State inspector: 85% of pools fail legal standards for disabled accessibility

Under the law, pools must have parking accessible for disabled persons and a means of entering the water by ramp or chair.

August 23, 2016 16:25
1 minute read.

The main pool at the Wingate Institute in Netanya is ready for today’s start of the European Short Course Swimming Championships.. (photo credit: ISRAEL SWIMMING ASSOCIATION)


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Eighty-five percent of pools in the country recently visited by state inspectors fail legal requirements for being handicap accessible, the Justice Ministry announced on Tuesday.

Inspectors from the Office of Equal Rights for Persons With Disabilities reviewed 31 pools around the country and found that all but five of them had numerous and serious defects regarding accessibility.

Pools around the country have been required by law to be accessible for disabled persons since the 1970s along with updates to the law in 2004 and 2008.

However, there was official no enforcement mechanism until 2011 and the lack of enforcement has led to a lack of attention to the issue.

Under the law, pools must have parking accessibility for disabled people and a means of entering the water by ramp or chair.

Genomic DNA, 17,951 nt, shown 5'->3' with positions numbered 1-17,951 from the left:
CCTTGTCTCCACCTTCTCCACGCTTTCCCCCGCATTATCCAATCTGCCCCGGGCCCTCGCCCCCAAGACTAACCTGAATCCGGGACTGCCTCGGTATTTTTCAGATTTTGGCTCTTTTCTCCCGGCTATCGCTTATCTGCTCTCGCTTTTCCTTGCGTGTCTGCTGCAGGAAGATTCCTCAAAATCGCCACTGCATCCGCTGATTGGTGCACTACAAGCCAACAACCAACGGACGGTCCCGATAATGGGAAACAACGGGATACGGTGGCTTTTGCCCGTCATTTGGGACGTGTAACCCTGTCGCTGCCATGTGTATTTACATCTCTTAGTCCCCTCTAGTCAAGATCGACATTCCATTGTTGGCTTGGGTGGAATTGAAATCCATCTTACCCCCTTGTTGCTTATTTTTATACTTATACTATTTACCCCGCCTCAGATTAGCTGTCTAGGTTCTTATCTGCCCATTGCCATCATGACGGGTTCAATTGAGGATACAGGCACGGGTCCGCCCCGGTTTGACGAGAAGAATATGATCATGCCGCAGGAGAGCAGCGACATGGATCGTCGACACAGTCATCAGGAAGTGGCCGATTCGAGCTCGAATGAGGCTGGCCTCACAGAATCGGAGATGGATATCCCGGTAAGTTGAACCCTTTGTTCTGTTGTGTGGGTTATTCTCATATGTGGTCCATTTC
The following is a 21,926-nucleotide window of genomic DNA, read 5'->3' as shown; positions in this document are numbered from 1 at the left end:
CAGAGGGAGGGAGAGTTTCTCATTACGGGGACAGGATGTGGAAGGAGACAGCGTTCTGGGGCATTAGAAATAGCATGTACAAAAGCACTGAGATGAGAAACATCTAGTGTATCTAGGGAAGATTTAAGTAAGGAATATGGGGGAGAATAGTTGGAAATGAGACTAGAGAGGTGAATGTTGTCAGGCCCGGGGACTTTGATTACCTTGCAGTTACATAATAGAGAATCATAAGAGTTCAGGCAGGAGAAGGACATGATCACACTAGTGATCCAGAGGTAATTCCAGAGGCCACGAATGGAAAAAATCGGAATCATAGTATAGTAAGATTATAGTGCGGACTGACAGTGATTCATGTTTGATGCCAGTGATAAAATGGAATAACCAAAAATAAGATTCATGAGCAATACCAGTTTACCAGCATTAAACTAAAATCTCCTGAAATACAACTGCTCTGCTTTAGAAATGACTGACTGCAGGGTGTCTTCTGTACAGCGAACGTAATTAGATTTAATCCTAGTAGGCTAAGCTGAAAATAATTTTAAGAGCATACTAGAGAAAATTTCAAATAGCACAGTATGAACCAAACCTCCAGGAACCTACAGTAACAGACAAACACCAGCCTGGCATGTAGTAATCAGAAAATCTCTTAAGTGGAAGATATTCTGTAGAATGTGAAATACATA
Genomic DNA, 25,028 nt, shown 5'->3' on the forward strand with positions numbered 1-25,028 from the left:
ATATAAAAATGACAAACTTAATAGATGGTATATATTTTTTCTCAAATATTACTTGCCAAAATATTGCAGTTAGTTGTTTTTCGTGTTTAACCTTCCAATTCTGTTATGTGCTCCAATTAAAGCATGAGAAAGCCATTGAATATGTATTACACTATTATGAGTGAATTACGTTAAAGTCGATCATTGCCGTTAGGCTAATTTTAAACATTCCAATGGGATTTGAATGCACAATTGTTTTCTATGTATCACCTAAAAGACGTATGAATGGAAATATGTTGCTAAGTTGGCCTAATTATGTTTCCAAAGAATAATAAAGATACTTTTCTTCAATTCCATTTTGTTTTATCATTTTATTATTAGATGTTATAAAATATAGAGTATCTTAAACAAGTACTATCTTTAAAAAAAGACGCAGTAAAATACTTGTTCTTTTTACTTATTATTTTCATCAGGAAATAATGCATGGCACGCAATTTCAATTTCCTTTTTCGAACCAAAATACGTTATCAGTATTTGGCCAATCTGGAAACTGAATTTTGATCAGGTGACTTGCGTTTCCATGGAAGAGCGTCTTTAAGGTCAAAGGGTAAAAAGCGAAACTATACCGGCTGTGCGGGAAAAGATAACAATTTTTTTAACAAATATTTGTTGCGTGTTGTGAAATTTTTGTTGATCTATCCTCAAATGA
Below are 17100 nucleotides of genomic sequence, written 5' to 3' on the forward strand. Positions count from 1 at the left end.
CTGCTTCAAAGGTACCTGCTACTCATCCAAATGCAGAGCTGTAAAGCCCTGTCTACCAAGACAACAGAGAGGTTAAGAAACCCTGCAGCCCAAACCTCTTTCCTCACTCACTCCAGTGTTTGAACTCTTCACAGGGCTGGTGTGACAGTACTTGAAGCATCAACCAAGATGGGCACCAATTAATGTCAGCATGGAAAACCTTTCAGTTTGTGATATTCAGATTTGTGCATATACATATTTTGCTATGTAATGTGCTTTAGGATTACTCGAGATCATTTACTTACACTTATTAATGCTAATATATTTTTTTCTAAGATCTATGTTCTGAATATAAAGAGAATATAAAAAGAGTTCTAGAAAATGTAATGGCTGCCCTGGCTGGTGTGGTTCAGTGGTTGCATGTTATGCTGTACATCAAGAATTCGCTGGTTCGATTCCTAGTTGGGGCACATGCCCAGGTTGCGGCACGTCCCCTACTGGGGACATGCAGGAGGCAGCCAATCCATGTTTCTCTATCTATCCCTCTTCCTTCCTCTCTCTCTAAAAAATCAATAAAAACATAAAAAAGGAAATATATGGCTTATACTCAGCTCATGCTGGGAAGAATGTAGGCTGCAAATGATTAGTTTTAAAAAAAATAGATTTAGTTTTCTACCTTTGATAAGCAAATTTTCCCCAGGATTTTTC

The facilities must also have accessible dressing rooms and showers and the pool staff must undergo training to assist disabled persons.

Further findings from the review of the pools found that 23 of them have no accessible dressing rooms or bathrooms for those with disabilities, with many of them requiring special ramps and chairs to improve access to the pool or the bathroom.

Eight pools also had no way to enter the water in an accessible manner.

Avrami Torem, head of the Office of Equal Rights for Persons With Disabilities said: “Even in the summer of 2016, disabled people across the country cannot benefit from spending time during the summer at the pool... at many pools... we found that there is no awareness for the requirements of accessibility. Unfortunately, we see that without enforcement the rules are likely to be ignored.”

Torem added that 20% of the population has some form of disability.

The Justice Ministry said that all the pools lacking in disabled requirements had been sent warning letters that legal action could be taken against them if they do not amend the problem.

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